"In carrying out its treaty obligations with the Indian tribes, the Government is something more than a mere contracting party. Under a humane and self-imposed policy which has found expression in many acts of Congress and numerous decisions of this Court, it has charged itself with moral obligations of the highest responsibility and trust. Its conduct, as disclosed in the acts of those who represent it in dealings with Indians, should therefore be judged by the most exacting fiduciary standards."

    In the discharge of this fiduciary obligation it is essential that a confidential relationship be established and maintained. It has been long understood that documents such as these are submitted to the Department in confidence and we would be remiss in discharging this fiduciary obligation if these documents were released unilaterally with out the concurrence of the tribe. As you are aware, the tribes has not consented to the release and, in fact, has urged that the Department reject your request. We are led to the conclusion that the documents requested clearly are encompassed within the scope of the exemption of 5 U.S.C. 552 (b) (4).

    Departmental regulations require that upon a determination that the requested records fall within one or more of the categories exempted under the Public Information Act, there be a further determination that sound grounds exist which require the invocation of the exemption, 43 CFR 2.2. While we feel that the fiduciary and confidential relationship between the Department of the Interior and Indians is a sufficient ground in and of itself requiring invocation of the exemption, we also point out that when Mr. Hassett was afforded an opportunity to state the interest of your client in the documents he declined to do so, and even disclaimed any knowledge of the litigation pending in the state courts of New York between the First Seneca Corporation and its construction contractor, in which, we are advised, the contractor unsuccessfully sought to obtain the documents.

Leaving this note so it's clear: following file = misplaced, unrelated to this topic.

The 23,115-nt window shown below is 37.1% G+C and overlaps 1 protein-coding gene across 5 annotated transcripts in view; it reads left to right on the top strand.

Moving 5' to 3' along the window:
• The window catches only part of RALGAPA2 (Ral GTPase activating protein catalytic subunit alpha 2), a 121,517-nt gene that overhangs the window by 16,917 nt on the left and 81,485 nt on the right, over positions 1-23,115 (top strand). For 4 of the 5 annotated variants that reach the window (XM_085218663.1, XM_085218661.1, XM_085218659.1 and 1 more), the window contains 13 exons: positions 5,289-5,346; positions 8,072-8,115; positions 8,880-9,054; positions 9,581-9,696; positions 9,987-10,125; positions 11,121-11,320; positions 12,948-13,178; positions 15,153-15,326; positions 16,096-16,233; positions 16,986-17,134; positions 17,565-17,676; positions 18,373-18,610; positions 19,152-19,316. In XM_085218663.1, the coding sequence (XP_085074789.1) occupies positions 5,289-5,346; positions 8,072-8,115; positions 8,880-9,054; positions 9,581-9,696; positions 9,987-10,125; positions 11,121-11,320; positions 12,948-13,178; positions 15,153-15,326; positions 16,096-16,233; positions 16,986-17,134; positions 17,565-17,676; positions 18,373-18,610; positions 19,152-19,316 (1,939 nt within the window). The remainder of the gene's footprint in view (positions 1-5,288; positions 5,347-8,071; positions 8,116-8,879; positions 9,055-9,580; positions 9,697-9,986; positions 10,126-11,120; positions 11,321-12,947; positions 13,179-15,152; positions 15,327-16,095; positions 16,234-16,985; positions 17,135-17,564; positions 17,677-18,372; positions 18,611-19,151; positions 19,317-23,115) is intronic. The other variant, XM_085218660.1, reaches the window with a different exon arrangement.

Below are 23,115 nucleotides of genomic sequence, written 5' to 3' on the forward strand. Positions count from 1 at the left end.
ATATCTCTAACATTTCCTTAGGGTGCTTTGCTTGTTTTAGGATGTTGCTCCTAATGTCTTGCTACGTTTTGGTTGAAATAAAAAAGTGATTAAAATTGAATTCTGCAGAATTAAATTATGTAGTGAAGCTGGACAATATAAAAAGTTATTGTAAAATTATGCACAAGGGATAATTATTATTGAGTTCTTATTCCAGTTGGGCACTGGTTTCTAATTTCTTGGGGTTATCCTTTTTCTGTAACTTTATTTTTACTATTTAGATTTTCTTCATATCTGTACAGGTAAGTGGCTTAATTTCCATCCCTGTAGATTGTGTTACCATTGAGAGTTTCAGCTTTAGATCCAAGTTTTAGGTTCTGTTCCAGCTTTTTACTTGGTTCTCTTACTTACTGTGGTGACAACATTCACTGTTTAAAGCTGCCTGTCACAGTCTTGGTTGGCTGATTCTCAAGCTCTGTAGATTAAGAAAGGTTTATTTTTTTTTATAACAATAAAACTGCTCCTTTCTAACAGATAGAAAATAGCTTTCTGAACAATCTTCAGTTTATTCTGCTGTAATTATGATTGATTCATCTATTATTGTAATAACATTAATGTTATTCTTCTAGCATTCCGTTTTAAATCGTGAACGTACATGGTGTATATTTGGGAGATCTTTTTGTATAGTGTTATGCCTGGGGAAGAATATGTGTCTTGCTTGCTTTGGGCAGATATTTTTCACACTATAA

Thus Mr. Hassett declined to urge any grounds on behalf of your client why the exemption should not be invoked. Accordingly, the decision of the Bureau of Indian Affairs of February 11, 1971, is hereby affirmed.

                                                                                                                    MITCHELL MELICH,
                                                                                                                                                Solicitor.

REVOCATION OF INDIAN ALLOTMENTS IN
ALASKA

                                                                                                                                                October 15, 1971.

HON. HENRY M. JACKSON
United States Senate
Washington, D.C. 20510

DEAR SENATOR JACKSON:

    In response to your inquiry regarding the "legal consequences of revocation of Indian Allotments in Alaska" we have prepared the following memorandum. In your letter of September 21, 1971, you stated that the Alaska Native Land Claims bills "propose to, in effect, repeal the Allotment Acts." While the bills do propose to repeal the Act of May 17, 1906, 43 U.S.C. 270--1 et seq. (1970), we assume that with respect to any other allotment act you mean only that Alaskan Natives will hereafter be precluded from availing themselves of these other acts, (assuming a court would hold that an Alaskan Native could avail himself of allotment acts other than the Act of May 17, 1906). The bills do not prevent non-Alaskan Indians from availing themselves of the allotment acts not repealed by the bills. (25 U.S.C. 334, 336, 337). Therefore, the bills would not affect the Department's practice of allowing non-Alaskan Indians to avail themselves of the other allotment acts in any of the States including Alaska. See Bertha Mae Tabbytite, 72 I.D. 124 (1965). In addition, we would like to point out that the citation to the Act of June 25, 1910 as 36 Stat. 363 should be changed to 36 Stat. 863. Also, the Act of May 17, 1906, cited in H.R. 10367 as 48 U.S.C. 357 should be changed to reflect its most current citation, 43 U.S.C. 270--1 et seq. (1970).